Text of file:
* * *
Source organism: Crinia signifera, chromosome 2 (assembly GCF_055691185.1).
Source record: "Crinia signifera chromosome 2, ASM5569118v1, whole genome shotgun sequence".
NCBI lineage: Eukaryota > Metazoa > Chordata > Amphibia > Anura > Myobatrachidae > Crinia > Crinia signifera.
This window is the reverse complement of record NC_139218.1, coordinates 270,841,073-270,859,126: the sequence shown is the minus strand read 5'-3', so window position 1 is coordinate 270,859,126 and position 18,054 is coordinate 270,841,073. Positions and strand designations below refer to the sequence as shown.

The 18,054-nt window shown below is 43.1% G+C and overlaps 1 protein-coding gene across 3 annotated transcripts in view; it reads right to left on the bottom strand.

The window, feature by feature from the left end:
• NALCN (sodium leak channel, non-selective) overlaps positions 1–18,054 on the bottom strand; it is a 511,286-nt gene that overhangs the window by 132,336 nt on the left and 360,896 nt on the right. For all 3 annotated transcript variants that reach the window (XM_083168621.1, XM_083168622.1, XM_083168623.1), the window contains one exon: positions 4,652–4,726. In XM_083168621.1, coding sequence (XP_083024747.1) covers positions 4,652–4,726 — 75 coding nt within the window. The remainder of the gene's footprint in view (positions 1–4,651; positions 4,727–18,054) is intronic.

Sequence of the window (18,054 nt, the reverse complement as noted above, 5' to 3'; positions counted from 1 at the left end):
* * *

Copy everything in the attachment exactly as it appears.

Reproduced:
Source organism: Crinia signifera, chromosome 2 (assembly GCF_055691185.1).
Source record: "Crinia signifera chromosome 2, ASM5569118v1, whole genome shotgun sequence".
NCBI lineage: Eukaryota > Metazoa > Chordata > Amphibia > Anura > Myobatrachidae > Crinia > Crinia signifera.
This window is the reverse complement of record NC_139218.1, coordinates 270,841,073-270,859,126: the sequence shown is the minus strand read 5'-3', so window position 1 is coordinate 270,859,126 and position 18,054 is coordinate 270,841,073. Positions and strand designations below refer to the sequence as shown.

The 18,054-nt window shown below is 43.1% G+C and overlaps 1 protein-coding gene across 3 annotated transcripts in view; it reads right to left on the bottom strand.

The window, feature by feature from the left end:
• NALCN (sodium leak channel, non-selective) overlaps positions 1–18,054 on the bottom strand; it is a 511,286-nt gene that overhangs the window by 132,336 nt on the left and 360,896 nt on the right. For all 3 annotated transcript variants that reach the window (XM_083168621.1, XM_083168622.1, XM_083168623.1), the window contains one exon: positions 4,652–4,726. In XM_083168621.1, coding sequence (XP_083024747.1) covers positions 4,652–4,726 — 75 coding nt within the window. The remainder of the gene's footprint in view (positions 1–4,651; positions 4,727–18,054) is intronic.

Sequence of the window (18,054 nt, the reverse complement as noted above, 5' to 3'; positions counted from 1 at the left end):